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An Interview with Jazz Star Alicia Olatuja

Posted by: yetheart, August 10, 2015 3:51 pm
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Alicia Olatuja

Alicia Olatuja’s reputation has been growing since her arrival in New York in 2005. The New York Times praised her performances with her husband, bassist Michael Olatuja, in their band The Olatuja Project. She also wowed everyone at the 2013 presidential inauguration with her solo during the Brooklyn Tabernacle Choir’s performance of “The Battle Hymn of the Republic.”

Alicia has sung with the Brooklyn Tabernacle Choir since 2007 and often performs as a soloist with the Juilliard Jazz ensemble. She is also a voice teacher, a vocal producer, and teaching artist for the Brooklyn Arts Council, and recently released her solo debut album, Timeless.

We’re excited that Alicia will be joining us for a concert at the Central Library on Sunday, August 23, and happy that she answered a few questions in advance for us!

It’s been written that you sing with “a strong, lustrous tone that mixes elements of classical, jazz, gospel and pop into [a] fluid vocalism.” With such a broad mastery of singing styles, do you feel more at home in one than another? Which musical styles would you like to be best known for?
I suppose one of my major goals as a vocalist is to be comfortable in all of the singing styles I perform. I would like to be known best for my versatility. That's the primary reason I studied voice in college. I never wanted to be called to a performance opportunity where I did not feel ready and capable of singing freely. So I'd say I feel fairly at home in all the different styles I sing. Yay!

At what age did you know that you would become a professional singer? What gave you the best preparation to become one?
I didn't really know I would become a professional singer until I actually started getting paid to sing! After my second year of undergrad, I knew I had a shot when I started booking professional singing engagements. Early in my studies, I had two incredible voice teachers and mentors, Eric Dillner and his wife Susan Yankee. They were both professional singers and they took the time to not only train me vocally but teach me about what it really means to be an independent contractor, the CEO of my own business as a singer.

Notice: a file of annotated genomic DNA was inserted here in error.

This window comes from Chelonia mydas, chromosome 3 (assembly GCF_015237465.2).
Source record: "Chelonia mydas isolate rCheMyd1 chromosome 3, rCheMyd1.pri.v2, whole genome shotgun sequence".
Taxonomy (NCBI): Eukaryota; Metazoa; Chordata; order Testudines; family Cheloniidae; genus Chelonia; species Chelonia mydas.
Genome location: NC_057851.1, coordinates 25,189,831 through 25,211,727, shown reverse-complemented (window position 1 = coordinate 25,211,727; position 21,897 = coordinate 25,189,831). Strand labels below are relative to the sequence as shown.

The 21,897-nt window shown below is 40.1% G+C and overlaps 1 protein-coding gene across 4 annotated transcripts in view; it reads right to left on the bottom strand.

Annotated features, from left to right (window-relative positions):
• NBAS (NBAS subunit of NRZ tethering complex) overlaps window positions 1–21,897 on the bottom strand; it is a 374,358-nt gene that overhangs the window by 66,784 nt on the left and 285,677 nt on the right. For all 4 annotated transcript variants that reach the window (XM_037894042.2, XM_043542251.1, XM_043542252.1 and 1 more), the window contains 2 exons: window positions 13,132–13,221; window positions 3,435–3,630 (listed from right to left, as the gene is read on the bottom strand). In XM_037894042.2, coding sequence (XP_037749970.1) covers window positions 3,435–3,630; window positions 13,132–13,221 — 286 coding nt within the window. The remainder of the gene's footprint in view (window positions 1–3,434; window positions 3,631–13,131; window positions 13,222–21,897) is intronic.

What was it like singing with the Brooklyn Tabernacle Choir at President Obama’s last inauguration?
It's amazing to me how surreal that experience still is! To sing before that many people at such a historic time and place was a great honor that I continue to cherish daily.

You’ve performed with such musical giants as Christian McBride, Chaka Khan and BeBe Winans. Can you share a little about those experiences? Was it intimidating at all?
Working with Christian McBride has been such a joy. He's a jazz giant but displays humility and I find that as equally inspiring as his talent. I sang backing vocals with Chaka Khan at an impromptu performance and she has such charismatic energy on stage! You can learn a lot from singers just by sharing the stage with them. I grew up listening to BeBe Winans, so having the opportunity to meet and open for him at Celebrate Brooklyn was like a dream. And there was no intimidation at all because they're all quite personable.

When you perform with your husband in The Olatuja Project, you sing in various African dialects. Was it hard learning songs in those languages, or are you multilingual? Was learning songs in different languages part of your dramatic training?
As a voice major, I had to not only study foreign languages, but the proper diction to sing those languages without an American accent. That training definitely made it easier when it came to singing in Yoruba.

Without giving too much away, can you give us a hint of a few of the songs you will be singing at Queens Library?
I'm very excited to be singing the music from my album Timeless as a stripped-down acoustic set. I've wanted to perform with this level of musical intimacy for a long time now and I’m so glad for this opportunity!

Can you tell us a little about your upcoming projects?
Apart from writing new material for my next album, I’m also currently touring with Billy Childs, performing several selections from his Grammy-winning album Map to the Treasure: Reimagining Laura Nyro. The music is brilliant and pulls on all the strings of my musical background.

Do you have any advice for aspiring singers and vocalists?
I give the advice I heard from Dianne Reeves: "Be ready so you won't have to get ready." Basically, sharpen your craft continuously because in the music biz there is no room for excuses, only excellence.


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